Men and Women Were Not Created Equal

An interesting article from flipcollective.com by Paul Shirley (former NBA player) that I read earlier this week got me thinking about the differences between men’s and women’s basketball. Paul focused on the differences in athleticism and how enjoyable the games are, but I’ve been thinking more about the cold hard cash.

The men’s championship game drew 71,298 fans in an NFL stadium, while the women’s game (UConn over Stanford) drew ‘just’ 22,936 in the Alamodome. Beyond that, over 48 million people saw at least some part of Duke squeaking by Butler for their fourth national championship. According to an analysis of the 2008-09 championships, men’s basketball netted the NCAA $32 million, while the women’s championship cost over $7.5 million.

Geno Auriemma (UConn’s coach) hasn’t gotten a call from a men’s program about an open head coaching position in four years. He’s obviously coaching at a very high level: his team hasn’t lost in two years, and they are just 10 wins away from tying the hallowed wins record in all of college basketball – UCLA’s 88 in a row, yet for some reason, ADs aren’t looking at him as a candidate for their men’s teams.

So what does this mean from a business standpoint? There are obviously more fans for the men’s product then there are for the women’s, but are they all equally as invested? My gut tells me women’s fans have a stronger connection to their team… maybe not just the name on the front of the jerseys, but to the players wearing them.

This gives teams and their sponsors a unique opportunity to connect with fans. A sincere, distinctive ‘voice’ in social media goes a long way towards building a rapport with fans. Passionate fans are happy to provide feedback and ideas to those brands that ask. I wasn’t able to find an obvious Twitter account for either of the Stanford or UConn women’s basketball teams, so I’d suggest to them to capitalize on their recent success and get that started. Use players to guest tweet, guest blog, tape short videos, thank fans, and maybe show some behind the scenes footage of their trip to the Final Four.

Don’t get me wrong, the men’s teams can do these kinds of things too, but a lot of men’s Division I teams are doing just fine without those initiatives. Does anyone really think Duke’s team lost $2 million last year? Social media is an avenue where sponsors can utilize the popularity AND gender of the team they sponsor to make a better connection with fans. Better than that 3′ x 8′ banner hanging in the concourse, and better than the flyer they hand fans as they are walking out the door.

The Phoenix Mercury drew a lot of attention when they signed LifeLock as their front-of-jersey sponsor. They are the first major professional league to monetize that ad space, not counting soccer, where the practice is standard. The men’s leagues aren’t quite ready to go there… yet.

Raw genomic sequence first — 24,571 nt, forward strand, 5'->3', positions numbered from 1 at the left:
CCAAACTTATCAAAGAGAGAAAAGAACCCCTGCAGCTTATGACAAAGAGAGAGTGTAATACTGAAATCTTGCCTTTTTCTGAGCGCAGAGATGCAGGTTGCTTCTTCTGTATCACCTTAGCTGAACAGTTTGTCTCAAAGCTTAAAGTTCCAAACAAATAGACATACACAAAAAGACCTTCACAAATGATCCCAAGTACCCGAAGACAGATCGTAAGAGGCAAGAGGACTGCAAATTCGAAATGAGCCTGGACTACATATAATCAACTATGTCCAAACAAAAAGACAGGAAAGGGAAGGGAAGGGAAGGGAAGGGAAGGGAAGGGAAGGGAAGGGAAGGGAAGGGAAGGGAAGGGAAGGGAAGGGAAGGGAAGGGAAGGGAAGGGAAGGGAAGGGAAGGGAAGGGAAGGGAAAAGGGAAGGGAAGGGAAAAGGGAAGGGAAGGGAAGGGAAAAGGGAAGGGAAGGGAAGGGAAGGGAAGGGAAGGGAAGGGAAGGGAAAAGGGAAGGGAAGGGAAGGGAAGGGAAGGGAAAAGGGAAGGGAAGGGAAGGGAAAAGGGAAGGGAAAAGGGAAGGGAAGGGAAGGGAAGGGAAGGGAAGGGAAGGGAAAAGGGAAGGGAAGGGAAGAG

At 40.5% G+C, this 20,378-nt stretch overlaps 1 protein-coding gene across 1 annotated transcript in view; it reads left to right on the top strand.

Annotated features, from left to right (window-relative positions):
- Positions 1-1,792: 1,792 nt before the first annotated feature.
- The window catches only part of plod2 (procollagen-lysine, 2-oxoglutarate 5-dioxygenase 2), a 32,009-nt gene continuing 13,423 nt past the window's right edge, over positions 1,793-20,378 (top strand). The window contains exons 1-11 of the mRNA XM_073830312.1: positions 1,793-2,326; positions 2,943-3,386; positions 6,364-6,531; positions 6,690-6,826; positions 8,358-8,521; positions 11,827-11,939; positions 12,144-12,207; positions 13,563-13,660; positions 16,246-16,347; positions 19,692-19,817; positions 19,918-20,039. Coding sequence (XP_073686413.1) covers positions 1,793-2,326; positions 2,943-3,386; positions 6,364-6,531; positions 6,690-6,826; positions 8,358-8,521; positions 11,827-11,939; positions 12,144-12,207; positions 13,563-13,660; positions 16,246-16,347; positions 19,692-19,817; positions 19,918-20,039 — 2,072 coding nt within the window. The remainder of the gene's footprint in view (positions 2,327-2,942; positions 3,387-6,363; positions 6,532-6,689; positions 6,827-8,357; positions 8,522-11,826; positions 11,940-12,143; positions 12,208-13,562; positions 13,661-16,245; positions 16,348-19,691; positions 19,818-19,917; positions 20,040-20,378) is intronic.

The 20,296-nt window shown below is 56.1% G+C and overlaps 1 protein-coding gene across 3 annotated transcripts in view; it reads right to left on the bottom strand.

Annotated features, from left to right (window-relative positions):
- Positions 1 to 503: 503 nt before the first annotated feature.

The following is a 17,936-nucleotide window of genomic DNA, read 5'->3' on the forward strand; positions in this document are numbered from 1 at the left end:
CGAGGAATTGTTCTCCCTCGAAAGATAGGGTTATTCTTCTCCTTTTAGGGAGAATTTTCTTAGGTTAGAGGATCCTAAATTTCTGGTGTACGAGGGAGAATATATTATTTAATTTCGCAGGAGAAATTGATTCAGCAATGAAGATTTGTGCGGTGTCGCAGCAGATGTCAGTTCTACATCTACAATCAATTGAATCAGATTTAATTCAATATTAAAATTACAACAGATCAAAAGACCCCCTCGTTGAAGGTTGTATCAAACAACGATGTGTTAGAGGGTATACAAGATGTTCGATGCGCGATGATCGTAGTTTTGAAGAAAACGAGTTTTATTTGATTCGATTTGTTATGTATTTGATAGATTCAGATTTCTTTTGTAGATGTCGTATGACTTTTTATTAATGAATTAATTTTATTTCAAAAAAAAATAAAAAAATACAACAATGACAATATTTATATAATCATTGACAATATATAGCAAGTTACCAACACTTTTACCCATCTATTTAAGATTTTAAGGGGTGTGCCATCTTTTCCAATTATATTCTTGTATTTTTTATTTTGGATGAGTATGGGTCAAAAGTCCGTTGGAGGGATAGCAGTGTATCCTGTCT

So, what do you think is the biggest opportunity out there for women’s sports? Am I wrong? Do men and women have the same opportunities here? Do their fans react to the same messages?

4 thoughts on “Men and Women Were Not Created Equal

  • April 8, 2010 at 12:21 pm
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    Hey Amanda – great stuff.

    In the above article you say “Duke squeaked by Baylor”. In fact it was Butler University… (My hometown team so I’m partial!)

    Thanks!
    Katie

  • April 8, 2010 at 12:28 pm
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    Thank you for catching that. It’s been fixed!

  • April 9, 2010 at 10:17 am
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    I think this topic really requires us to ask why fans watch sports, and specifically, to break down the differences between why different groups of fans watch different sports. What is it that makes college basketball so popular, when professional players are unquestionably more skilled? What is the difference in appeal between watching a professional and amateur sports? How much do adults care about the athletes as people, compared to children? Specifically for this case, what do women look for in their sports teams, compared to men? Marketing opportunities are entirely dependent on who the audience is, and what they want.

    If you’re right about women’s fans being more invested in their team, it may be because they’re watching sports for different reasons, and that may be related to the level of connection they’re seeking to the players. It also may be true that women’s BB is not providing what it is that men’s BB fans look for when they watch sports, and it could save WBB organizers a considerable amount of time and money to acknowledge this.

  • May 6, 2010 at 12:56 am
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    i have written a similar paper but you showed what the men basketball team NCAA made in revenue and showed what it cost for the womens championship not what they made and Geno Auriemma on numerous accounts turned down the NCAA men as well as the NBA because he believes in the women he coaches.From a business standpoint they want him and Pat Summitt to stay female coaches to increase viewership for women sports.

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